When You Feel Your Baby Move in Second Pregnancy

You may feel fetal movement sooner the second time around

How soon will you feel your second baby?

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Your second pregnancy makes everything a bit different, and that includes when you start to feel your baby move. A first-time mother might not feel her baby move until after 18 weeks to 20 weeks, while an experienced mother might notice movement slightly sooner. 

Your baby is moving from early pregnancy on, though typically the baby is so small that it is difficult to feel. Feeling your baby move for the first time in each pregnancy is called quickening. 

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How Early Can You Feel Your Baby Move?

The fetus begins to be able to flex his arms and legs between weeks 13 and 16 of pregnancy. The uterus and nearby intestines don't have their own sensory nerves, so any movements of the baby must be vigorous enough to transmit the sensation to the nerve receptors in your abdominal surface or pelvic area.

The earliest movements that can be felt are easily confused with your own intestinal gas, digestion, or abdominal contractions. They can feel like gentle fluttering movements. An experienced mother will be looking for these sensations while a first-time mother doesn't yet know how to distinguish them.

Who Detects Fetal Movement Early?

Second-time mothers may feel their babies move sooner, but every pregnancy is different. Moms who feel the baby early in the pregnancy tend to report similar characteristics. These women are typically:

  • Lying down or curled up and quiet when they first feel the baby move
  • Not feeling the baby move consistently in the early days
  • Not first-time moms
  • Thinner

If You Don't Feel Your Second Baby Sooner

It can still be normal to not feel your baby move until later in pregnancy, even in your second, third, or fourth time around. You may start feeling the baby about the same time as your last baby or even slightly later.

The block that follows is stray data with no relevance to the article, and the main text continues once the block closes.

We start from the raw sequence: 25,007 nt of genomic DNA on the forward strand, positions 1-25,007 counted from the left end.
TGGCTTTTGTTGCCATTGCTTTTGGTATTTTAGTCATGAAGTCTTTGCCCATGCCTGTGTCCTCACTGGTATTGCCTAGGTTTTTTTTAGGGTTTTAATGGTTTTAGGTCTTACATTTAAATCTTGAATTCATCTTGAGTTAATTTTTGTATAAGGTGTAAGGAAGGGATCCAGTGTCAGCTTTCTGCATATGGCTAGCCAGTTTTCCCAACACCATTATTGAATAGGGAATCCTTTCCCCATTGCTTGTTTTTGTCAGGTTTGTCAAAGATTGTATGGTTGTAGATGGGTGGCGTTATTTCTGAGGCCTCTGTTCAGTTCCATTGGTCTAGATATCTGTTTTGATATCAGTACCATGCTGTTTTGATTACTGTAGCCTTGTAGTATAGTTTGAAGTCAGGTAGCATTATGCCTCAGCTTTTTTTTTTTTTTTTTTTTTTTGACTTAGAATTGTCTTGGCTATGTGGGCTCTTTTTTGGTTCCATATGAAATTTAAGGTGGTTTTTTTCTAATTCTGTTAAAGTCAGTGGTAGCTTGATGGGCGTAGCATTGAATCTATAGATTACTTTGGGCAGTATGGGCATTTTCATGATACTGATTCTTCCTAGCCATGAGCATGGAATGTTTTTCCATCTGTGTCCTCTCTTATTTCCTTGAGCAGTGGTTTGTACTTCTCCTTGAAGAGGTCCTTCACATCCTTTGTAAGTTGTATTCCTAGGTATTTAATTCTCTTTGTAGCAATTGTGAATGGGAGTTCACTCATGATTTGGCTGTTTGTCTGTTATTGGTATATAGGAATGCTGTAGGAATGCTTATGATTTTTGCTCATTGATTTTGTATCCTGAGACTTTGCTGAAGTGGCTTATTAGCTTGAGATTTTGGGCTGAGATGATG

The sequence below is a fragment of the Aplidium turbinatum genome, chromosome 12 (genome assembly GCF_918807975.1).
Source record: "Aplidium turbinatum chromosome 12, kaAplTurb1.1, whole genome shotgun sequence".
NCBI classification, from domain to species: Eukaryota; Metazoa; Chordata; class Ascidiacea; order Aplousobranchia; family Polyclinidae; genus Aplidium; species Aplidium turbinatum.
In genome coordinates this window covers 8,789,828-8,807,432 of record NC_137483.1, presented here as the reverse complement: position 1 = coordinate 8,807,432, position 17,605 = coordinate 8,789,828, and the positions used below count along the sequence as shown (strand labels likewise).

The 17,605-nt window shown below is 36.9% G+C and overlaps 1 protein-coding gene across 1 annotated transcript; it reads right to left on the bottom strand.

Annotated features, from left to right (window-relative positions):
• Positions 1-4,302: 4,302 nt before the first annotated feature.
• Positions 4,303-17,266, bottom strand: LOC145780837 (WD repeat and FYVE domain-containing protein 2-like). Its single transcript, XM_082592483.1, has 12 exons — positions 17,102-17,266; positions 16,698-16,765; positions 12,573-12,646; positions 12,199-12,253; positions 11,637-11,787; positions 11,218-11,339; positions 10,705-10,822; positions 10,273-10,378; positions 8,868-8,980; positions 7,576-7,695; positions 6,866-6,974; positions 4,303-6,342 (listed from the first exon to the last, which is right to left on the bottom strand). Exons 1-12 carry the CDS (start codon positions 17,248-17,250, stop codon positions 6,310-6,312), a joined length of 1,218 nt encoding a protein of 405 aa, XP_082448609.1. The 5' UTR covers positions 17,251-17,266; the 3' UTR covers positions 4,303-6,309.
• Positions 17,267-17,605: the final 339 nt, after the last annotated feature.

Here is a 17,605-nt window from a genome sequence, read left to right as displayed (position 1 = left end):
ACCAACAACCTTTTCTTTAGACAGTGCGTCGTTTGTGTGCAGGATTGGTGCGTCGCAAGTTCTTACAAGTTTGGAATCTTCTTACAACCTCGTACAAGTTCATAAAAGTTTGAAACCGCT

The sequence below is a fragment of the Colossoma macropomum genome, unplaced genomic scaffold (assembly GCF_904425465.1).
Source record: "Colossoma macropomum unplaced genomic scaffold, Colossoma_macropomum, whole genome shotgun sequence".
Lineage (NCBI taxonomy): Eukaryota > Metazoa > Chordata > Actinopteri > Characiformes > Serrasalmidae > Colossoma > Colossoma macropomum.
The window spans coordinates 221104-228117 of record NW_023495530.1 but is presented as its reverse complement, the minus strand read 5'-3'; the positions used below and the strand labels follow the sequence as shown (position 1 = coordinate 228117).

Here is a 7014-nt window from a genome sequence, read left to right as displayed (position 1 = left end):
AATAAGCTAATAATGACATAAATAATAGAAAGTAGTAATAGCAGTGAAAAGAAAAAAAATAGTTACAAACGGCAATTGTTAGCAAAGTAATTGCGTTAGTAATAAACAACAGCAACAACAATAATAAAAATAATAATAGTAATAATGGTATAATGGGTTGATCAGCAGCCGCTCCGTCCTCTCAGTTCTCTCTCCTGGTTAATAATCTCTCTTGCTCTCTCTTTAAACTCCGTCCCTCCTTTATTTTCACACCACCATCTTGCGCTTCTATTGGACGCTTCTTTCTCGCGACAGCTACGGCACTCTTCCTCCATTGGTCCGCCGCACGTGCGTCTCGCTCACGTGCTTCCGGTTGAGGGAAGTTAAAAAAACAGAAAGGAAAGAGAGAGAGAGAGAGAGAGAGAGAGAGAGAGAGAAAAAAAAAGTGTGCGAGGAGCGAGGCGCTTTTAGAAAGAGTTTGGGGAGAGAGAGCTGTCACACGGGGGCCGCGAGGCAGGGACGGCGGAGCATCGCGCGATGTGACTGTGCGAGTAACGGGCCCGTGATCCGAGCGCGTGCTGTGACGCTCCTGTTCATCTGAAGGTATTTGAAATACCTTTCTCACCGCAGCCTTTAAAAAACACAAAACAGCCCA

Some reasons why you may feel baby move later in your second pregnancy than your first include: 

  • Baby's position: If your baby is tucked into one area and kicking into an open space of amniotic fluid, you're not likely to feel that movement as well as a direct kick to the uterine wall.
  • Less fluid: If there is less amniotic fluid, your baby's ability to move around will be restricted.
  • Placenta placement: An anterior placenta may block your baby’s kicks. The placenta has no nerves, so kicks need to be larger to be felt.
  • Your weight: If you weigh more than you did in your first pregnancy, the extra padding can make it more difficult to feel the kicks externally.

Concerns About Baby's Movements

If you think you should feel the baby but don't, it is normal to be worried. Talk to your doctor or midwife about any concerns that you have about feeling your baby's movements.

Your perception of a lack of or decrease in fetal movement are valid indicators for a follow-up visit. Your doctor has other ways to check that your baby is developing as expected, including ultrasound imaging.

Later in pregnancy, a non-stress test may be used to monitor the accelerations of the fetal heart. This test involves lying down for 20 minutes wearing a sensor belt that measures the fetal heart rate.

How to Track Baby's Movement

Once you reach 28 weeks, it is important to keep track of your baby's movement. This process is sometimes fetal kick counting. Most women use the "count-to-10" approach when their baby is usually most active and are able to feel 10 movements within 20 minutes. It is rare to count less than 10 movements in 2 hours.

Count your baby's movements every day so you know what is normal for you. You should call your healthcare provider right away if you count less than 10 movements in 2 hours or notice your baby is moving less the than normal. If your baby is not moving at all, call your healthcare provider immediately. Lack of movement could mean your baby is in distress.

A Word From Verywell

Every pregnancy is different. What you experienced in your first pregnancy will be different than your experience in subsequent pregnancies. Do not hesitate to talk to your practitioner for advice. Your doctor or midwife is accustomed to answering questions from experienced mothers and first-time mothers.

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7 Sources
Verywell Family uses only high-quality sources, including peer-reviewed studies, to support the facts within our articles. Read our editorial process to learn more about how we fact-check and keep our content accurate, reliable, and trustworthy.
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